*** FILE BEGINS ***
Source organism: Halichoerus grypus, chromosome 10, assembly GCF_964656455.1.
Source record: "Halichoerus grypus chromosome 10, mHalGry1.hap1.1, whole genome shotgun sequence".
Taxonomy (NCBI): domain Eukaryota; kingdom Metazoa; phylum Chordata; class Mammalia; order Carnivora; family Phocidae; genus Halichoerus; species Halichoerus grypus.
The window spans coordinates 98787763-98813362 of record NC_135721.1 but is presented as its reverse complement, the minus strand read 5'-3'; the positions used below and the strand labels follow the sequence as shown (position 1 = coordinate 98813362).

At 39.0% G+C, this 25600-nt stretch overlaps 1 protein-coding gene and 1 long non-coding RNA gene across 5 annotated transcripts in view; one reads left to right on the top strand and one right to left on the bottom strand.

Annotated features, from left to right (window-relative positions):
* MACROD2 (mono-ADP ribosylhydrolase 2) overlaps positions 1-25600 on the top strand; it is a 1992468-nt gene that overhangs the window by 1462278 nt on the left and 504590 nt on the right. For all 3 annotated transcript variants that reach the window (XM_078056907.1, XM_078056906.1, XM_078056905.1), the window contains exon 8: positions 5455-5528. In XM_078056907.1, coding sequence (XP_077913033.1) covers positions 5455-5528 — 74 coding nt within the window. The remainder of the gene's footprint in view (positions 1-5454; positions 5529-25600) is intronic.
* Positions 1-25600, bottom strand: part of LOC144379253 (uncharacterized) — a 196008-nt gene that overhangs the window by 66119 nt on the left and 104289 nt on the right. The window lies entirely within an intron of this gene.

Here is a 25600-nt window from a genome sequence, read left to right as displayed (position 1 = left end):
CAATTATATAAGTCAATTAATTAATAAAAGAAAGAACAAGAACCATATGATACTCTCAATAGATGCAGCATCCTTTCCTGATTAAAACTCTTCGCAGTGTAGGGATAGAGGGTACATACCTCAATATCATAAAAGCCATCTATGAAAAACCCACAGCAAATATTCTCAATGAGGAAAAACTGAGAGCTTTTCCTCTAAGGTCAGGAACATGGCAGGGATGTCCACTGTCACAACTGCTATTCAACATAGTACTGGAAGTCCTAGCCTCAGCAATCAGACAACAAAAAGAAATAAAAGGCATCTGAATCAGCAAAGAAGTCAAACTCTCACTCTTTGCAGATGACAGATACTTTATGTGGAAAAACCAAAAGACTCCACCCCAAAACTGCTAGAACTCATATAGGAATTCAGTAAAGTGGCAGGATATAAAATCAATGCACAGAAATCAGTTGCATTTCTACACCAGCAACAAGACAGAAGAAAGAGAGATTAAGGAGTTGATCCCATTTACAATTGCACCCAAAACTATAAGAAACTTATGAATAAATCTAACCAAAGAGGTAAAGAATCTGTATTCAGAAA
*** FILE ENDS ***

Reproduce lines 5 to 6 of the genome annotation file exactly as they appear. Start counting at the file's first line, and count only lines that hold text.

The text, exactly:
At 39.0% G+C, this 25600-nt stretch overlaps 1 protein-coding gene and 1 long non-coding RNA gene across 5 annotated transcripts in view; one reads left to right on the top strand and one right to left on the bottom strand.

Annotated features, from left to right (window-relative positions):